This is all about knowing how to target the right customer, in the most relevant and engaging way, in the right place.
NEOs: the PREMiUM audience
Developed by Dr Ross Honeywill, the NEO typology is an innovative population classification revealing that society is split pretty much into two consumer MINDSETS: the New Economic Order or NEOs, and the traditional economic order or Traditionals.
And their mindsets are as different as truffles and McDonald’s.
The first type is the socially progressive, high-spending, high discretionary-choice NEOs, 91 percent of whom are in the Big Spender category (top third of discretionary spenders in the economy).
Their traditional cousins have decidedly conservative social attitudes, are reluctant spenders and passive investors; and exhibit low discretionary-choice behaviour. Regardless of their income or net worth, Traditionals are price-sensitive and more interested in features, functions, status and the right deal than they are in quality and a premium experience. As a consequence, only 4 percent of Traditionals are in the top third of discretionary spenders.
Consistent with the 200-year-old traditionalist lineage, Traditionals are socially and politically conservative, more interested in the rational than the emotional. They wish the world would stop changing so quickly and just slow down. Traditionals resist technological changes and don’t care that digital devices could give them more control over their lives. They would rather take the path most travelled, comforted by the certainty of crowds, and are happy to follow rather than lead.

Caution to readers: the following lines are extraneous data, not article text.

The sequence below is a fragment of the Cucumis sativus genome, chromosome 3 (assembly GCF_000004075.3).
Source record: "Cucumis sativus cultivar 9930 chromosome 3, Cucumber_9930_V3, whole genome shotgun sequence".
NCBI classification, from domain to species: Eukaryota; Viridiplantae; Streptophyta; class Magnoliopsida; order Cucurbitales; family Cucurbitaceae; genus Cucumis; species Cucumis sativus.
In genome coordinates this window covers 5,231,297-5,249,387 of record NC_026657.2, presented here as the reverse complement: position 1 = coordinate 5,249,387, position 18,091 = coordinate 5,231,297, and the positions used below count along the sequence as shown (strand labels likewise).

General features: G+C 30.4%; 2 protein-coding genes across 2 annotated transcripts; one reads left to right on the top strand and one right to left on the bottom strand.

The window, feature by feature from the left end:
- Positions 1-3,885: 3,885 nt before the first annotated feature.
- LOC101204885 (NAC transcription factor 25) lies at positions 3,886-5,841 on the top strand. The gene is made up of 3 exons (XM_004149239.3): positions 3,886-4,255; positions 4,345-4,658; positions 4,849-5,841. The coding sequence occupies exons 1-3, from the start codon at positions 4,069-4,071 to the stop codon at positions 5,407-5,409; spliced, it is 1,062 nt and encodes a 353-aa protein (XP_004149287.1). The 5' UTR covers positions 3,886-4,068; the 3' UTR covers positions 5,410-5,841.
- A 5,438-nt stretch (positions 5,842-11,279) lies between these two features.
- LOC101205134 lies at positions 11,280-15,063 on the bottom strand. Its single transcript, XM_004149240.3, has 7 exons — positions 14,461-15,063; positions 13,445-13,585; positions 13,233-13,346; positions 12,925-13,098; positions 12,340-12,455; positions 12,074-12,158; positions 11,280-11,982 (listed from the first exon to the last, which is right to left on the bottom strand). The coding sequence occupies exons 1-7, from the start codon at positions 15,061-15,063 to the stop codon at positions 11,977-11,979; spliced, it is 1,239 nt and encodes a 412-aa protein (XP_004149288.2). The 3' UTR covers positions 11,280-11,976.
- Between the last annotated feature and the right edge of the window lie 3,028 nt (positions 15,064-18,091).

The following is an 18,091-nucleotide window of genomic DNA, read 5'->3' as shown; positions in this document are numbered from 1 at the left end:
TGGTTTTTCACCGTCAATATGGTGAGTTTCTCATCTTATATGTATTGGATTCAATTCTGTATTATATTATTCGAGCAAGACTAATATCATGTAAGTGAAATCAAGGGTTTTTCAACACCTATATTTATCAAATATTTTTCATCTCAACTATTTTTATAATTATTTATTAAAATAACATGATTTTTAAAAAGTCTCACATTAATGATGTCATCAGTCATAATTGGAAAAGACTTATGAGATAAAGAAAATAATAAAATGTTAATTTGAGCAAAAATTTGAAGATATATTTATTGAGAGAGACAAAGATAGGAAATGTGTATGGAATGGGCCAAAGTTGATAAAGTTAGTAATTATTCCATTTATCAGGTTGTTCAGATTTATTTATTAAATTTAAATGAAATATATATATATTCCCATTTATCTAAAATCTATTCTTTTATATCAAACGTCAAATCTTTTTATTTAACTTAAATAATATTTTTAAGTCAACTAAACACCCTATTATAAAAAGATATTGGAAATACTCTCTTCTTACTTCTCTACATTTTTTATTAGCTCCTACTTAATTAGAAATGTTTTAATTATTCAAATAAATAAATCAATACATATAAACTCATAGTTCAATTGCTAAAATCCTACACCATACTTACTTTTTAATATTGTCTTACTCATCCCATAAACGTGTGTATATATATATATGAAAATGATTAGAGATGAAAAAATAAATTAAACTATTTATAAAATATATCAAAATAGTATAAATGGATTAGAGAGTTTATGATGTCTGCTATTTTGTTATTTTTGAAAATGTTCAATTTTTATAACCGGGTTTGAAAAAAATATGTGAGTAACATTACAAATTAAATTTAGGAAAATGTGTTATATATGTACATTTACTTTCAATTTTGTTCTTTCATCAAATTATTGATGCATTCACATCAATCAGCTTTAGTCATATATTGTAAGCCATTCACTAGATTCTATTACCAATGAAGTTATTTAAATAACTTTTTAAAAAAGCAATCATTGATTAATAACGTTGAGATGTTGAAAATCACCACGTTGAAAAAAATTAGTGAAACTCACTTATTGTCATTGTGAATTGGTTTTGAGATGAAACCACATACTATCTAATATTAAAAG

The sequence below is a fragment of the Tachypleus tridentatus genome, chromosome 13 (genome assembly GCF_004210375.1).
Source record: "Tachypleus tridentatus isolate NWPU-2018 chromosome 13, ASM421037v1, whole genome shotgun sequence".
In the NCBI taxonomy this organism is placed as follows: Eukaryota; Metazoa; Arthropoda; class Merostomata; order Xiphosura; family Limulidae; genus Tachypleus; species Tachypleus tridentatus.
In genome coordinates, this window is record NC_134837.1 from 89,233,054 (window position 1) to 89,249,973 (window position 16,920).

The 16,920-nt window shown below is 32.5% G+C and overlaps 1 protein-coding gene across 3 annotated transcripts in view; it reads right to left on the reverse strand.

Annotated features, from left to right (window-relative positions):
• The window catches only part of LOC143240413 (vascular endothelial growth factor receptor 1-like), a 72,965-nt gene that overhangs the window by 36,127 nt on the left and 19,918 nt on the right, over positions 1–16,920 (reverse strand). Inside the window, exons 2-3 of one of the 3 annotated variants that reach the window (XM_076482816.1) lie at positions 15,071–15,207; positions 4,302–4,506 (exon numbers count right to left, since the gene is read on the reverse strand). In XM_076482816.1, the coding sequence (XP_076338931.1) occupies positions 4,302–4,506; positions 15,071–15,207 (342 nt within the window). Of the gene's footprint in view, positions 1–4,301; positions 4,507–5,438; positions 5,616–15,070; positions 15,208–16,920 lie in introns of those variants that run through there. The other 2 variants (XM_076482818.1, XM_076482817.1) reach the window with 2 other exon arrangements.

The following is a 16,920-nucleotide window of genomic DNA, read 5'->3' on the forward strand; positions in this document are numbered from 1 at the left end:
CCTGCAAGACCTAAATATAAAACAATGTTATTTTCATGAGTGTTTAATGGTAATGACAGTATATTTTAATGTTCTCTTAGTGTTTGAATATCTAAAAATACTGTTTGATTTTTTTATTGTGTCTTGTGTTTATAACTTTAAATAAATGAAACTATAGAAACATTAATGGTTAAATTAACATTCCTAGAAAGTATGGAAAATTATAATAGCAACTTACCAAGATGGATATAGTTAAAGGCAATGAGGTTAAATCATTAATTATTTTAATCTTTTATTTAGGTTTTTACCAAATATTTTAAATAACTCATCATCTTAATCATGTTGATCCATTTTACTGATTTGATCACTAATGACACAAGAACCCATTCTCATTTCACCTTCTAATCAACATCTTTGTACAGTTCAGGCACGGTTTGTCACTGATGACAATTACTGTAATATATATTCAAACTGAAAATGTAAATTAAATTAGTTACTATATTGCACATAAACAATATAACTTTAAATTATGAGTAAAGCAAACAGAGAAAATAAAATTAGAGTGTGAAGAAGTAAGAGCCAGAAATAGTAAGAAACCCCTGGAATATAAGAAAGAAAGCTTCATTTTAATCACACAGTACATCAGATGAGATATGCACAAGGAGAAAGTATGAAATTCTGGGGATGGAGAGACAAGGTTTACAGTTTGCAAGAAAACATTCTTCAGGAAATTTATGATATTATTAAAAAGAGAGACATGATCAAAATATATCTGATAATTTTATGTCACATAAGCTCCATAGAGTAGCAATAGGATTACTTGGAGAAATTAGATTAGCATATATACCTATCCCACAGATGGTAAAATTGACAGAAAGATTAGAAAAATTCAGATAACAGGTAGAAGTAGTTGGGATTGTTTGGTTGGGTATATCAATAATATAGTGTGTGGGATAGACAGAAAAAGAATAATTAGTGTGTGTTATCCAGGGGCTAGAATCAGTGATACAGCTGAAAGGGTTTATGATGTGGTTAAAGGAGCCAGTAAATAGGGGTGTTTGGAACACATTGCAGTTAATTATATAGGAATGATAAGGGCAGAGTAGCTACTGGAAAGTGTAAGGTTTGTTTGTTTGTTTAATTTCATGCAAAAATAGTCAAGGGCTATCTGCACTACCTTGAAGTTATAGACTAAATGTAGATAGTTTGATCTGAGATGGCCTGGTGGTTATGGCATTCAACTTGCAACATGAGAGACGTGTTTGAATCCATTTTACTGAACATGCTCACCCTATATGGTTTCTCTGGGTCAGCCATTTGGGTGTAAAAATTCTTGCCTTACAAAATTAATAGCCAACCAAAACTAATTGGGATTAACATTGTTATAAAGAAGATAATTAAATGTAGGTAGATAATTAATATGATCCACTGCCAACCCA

Powerful social and business influence
NEOs are far from some small niche in society — they are a quarter of the population, and have powerful social and business clout. They will buy new technology — all those 4G smartphones, tablets, WiFi devices, wearables, and implantables — but they’ll also spend their hard-won rewards on home extensions and renovations, travel, eating in and out, drinking, online banking, investing in shares and online high-interest savings accounts, and an entire range of services that make their lives easier, more individual, and more controllable.
They vote governments in and out, fill our universities, and take professional roles and executive positions.
There are 4.6 million NEOs in Australia and 60 million in the USA.
To qualify as a NEO, a person must be:
- In the top 25% of discretionary spending AND …
- In the top 40% of the 82 defining attitudes and values that determine high spending AND…
- In the top 40% of the 100 distinctive behavioural factors that reveal what they do and how to reach them
A NEO is born a NEO and, depending on circumstances throughout his or her life, will always be either a NEO (24 percent of the population) or an evolving or Aspiring-NEO (26 percent). A Traditional is born a Traditional and will die a Traditional (50 percent). There is no migration between one half of the population and the other.
Why did this occur?